Two researchers are proposing genetic experiments on the H7N9 flu virus to see what would happen if it could spread from person to person.
An outbreak of H7N9 bird flu with pandemic potential has some researchers calling for controversial experiments to help countries prepare for the worst. Others say not so fast.
A pair of letters jointly published today in the journals Science and Nature represent
The researchers, Ron A.M. Fouchier of Erasmus Medical Center in the Netherlands and Yoshihiro Kawaoka of the University of Wisconsin-Madison, both virologists, argue the H7N9 virus already contains mutations and could spread among humans. Patients being treated for the illness have also developed resistance to some medications, they wrote.
Fouchier and Kawaoka want to undertake tests called “gain of function” experiments, in which the virus would intentionally be mutated further to see what would happen if it were able to travel from person to person. The experiments are necessary to prepare for a public health crisis, the researchers argue.
“We hope that by being transparent, people will realize the value of what we do and feel less anxious about this research,” Kawaoka told Healthline.
“The H7N9 virus has several mutations that were also found in flu viruses that caused pandemics in the last century,” Fouchier told Healthline. “It also has some mutations that are associated with airborne transmission.”
The virus emerged less than six months ago in China. So far,
The response letter, signed by representatives of public health agencies, calls for extra oversight in conducting these gain of function experiments. The HHS said it will require an additional level of review before funding the studies. The CDC also tightened biosafety regulations for experiments on the H7N9 virus.
Many in the medical community believe gain of function tests are risky because mutated viruses could be passed along to a scientist and then spread to the general population. Others worry that if such research is published, it could put the key to developing a deadly virus in the wrong hands.
Michael Osterholm, director of the Center for Infectious Disease Research and Policy at the University of Minnesota, said he has ongoing concerns about the experiments. “There’s one group that believes this work can and should be done with pretty much minimal oversight, and another group that believes it shouldn’t be done at all,” he told Healthline. “I’m in between.”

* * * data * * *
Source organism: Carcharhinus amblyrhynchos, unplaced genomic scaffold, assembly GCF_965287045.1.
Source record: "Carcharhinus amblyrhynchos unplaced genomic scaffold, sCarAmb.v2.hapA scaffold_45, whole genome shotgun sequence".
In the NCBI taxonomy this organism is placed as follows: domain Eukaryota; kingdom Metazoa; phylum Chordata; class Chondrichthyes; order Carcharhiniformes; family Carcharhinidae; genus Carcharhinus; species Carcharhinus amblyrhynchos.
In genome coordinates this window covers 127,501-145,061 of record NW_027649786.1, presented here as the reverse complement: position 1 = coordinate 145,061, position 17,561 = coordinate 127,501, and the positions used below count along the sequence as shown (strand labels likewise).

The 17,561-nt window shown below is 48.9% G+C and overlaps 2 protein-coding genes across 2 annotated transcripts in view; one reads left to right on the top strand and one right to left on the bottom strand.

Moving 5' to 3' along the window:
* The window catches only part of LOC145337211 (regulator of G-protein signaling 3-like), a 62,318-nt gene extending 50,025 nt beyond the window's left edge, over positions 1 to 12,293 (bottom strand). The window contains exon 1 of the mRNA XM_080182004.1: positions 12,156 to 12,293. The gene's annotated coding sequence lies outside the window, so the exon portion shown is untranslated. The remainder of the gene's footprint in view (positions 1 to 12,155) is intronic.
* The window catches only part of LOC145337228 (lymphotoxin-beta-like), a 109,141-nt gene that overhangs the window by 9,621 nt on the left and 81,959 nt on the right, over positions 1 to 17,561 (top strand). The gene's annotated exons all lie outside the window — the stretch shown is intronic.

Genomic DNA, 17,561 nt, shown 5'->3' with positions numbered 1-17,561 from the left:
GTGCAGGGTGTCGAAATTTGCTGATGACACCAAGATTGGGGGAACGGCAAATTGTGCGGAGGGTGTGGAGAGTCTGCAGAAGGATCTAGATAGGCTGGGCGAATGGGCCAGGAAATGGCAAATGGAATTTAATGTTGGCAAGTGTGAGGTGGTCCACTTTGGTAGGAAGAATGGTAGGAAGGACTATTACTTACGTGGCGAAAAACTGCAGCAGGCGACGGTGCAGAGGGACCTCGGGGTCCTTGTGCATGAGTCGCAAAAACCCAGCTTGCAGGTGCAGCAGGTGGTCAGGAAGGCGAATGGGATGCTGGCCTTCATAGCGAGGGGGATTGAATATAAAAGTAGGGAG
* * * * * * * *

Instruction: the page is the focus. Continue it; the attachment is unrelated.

Although he believes the research could provide some new and important information, Osterholm said the U.S. government needs to be vigilant. “We just haven’t done an extensive risk-benefit analysis. Is there really a benefit?”
Gain of function research has been done on the H5N1 flu virus as well. Osterholm said the experiments have not succeeded in letting scientists measure the ongoing risks of transmission, which is one of the benefits the researchers are touting.
Dr. Michael Shaw, associate director for laboratory science in the CDC’s influenza division told Healthline that gain of function experiments present a “tremendous ethical dilemma,” but in the end most scientists and public health officials believe they are needed. “It’s the intersection of science, politics and ethics, with potentially huge ramifications.”
Kawaoka said the experiments do not pose an ethical problem for him because they’re in the interest of public health. The experiments must be approved by his Institutional Bioethics Committee, which usually includes public input. He is also waiting on the go-ahead from his funding sources.
“For viruses, gain of function can mean that one makes a dangerous virus potentially more dangerous. Some people argue that that is too risky,” his co-author Fouchier added. “However, in virology research we have specially designed laboratories available at different biosafety levels, and numerous additional risk mitigation measures to reduce risks to the absolute minimum.”